WHERE: Richfield Public Safety 6700 Portland Ave. (City Hall) Richfield, MN 55423 -- by mail or in person.
WHEN: Office hours are 8:00 A.M. to 4:30 P.M., Monday through Friday. Phone 612 861-9882.
HOW: Fill out the application, schedule inspection appointment allowing 1-2 hours for the inspection and explanation, and submit fee (by cash or check only.)
WHO: The person responsible for the repairs should be present during the inspection, if possible.
Frequently Asked Questions:
WHAT IS THE “POINT OF SALE” HOUSING INSPECTION PROGRAM?
In 1989, the Richfield City Council passed an ordinance which requires that all single family and 2-family homes in the City (including condominiums) that transfer title after October 1, 1990 be inspected by the City of Richfield Inspection Division and a Certificate of Housing Maintenance be obtained prior to transfer of ownership or closing. To schedule an inspection, an application form must be completed and returned to the City, along with the appropriate fee.
WHEN IS AN INSPECTION REQUIRED AND WHO DOES THE INSPECTION?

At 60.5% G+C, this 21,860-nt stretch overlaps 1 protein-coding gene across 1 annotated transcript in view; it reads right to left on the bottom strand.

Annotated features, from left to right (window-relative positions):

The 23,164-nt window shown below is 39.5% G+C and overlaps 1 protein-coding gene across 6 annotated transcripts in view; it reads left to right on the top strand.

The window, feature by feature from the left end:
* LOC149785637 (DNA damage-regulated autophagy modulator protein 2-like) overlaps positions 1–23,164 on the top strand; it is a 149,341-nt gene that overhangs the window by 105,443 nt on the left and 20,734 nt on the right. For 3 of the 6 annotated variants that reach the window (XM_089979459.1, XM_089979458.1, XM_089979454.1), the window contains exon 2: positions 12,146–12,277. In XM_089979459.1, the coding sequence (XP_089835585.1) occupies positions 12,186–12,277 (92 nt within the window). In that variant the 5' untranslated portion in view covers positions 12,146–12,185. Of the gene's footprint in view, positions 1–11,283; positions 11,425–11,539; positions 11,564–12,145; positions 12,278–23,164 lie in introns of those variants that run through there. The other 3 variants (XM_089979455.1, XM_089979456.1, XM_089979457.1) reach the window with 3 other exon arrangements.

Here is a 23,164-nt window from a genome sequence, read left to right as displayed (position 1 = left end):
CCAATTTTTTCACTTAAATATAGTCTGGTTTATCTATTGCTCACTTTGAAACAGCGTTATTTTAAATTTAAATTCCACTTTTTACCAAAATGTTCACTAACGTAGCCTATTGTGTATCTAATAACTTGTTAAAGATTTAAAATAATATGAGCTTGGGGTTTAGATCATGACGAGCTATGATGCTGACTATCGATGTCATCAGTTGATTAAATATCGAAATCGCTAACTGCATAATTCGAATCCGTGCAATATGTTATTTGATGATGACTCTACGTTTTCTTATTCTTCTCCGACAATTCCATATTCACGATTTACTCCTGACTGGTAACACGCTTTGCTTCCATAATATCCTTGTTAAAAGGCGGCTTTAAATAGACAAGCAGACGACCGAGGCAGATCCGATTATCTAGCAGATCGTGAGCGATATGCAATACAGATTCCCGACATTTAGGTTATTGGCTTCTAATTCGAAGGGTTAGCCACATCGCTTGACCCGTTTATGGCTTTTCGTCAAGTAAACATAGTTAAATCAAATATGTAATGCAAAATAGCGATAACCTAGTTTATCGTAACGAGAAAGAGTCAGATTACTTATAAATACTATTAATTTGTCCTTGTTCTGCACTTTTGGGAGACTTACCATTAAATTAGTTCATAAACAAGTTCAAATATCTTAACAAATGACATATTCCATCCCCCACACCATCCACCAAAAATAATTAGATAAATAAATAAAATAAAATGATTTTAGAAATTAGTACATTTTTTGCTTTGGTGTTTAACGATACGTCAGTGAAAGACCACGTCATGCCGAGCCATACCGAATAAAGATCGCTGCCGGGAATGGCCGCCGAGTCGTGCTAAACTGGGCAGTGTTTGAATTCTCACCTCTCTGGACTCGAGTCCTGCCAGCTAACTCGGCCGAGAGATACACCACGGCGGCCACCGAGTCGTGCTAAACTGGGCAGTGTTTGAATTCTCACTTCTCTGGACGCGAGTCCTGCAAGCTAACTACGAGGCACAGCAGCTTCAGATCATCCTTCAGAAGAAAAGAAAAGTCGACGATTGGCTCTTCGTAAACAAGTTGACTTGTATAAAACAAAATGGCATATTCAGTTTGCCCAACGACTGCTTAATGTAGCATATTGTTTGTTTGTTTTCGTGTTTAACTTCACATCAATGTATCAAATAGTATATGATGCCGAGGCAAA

The inspection must be completed prior to title transfer (closing). If repairs are needed to meet the housing code, they must be completed and re-inspected prior to closing and within 1 year of the initial inspection date. If the buyer assumes responsibility for repairs, the closing can only proceed under the conditions outlined on the back of the Point of Sale Inspection brochure.
The property can be inspected anytime during the selling process. However, it is strongly recommended that the inspection be done prior to listing or advertising the dwelling for sale. Arranging for the inspection is the responsibility of the owner and not necessarily the real estate agent. A City Housing Inspector does the inspection.
WHAT DOES THE INSPECTOR LOOK FOR DURING THE INSPECTION?
The inspector visually checks the condition of the roof, foundation, doors, and windows, exterior paint or covering, electrical system, plumbing system, chimney, and heating/cooling system as well as various other items. A written report is provided at the end of the inspection listing items to be repaired.
This program does not require older houses to comply with today’s stricter building standards. However, corrections must be made to deficiencies that violate the building codes that were in effect at the time the house was built and to problems that pose a health or safety hazard. Some items, such as ceiling heights, floor area, and window size, may be exempt from the code if they are considered “built-in deficiencies” and do not present a safety hazard.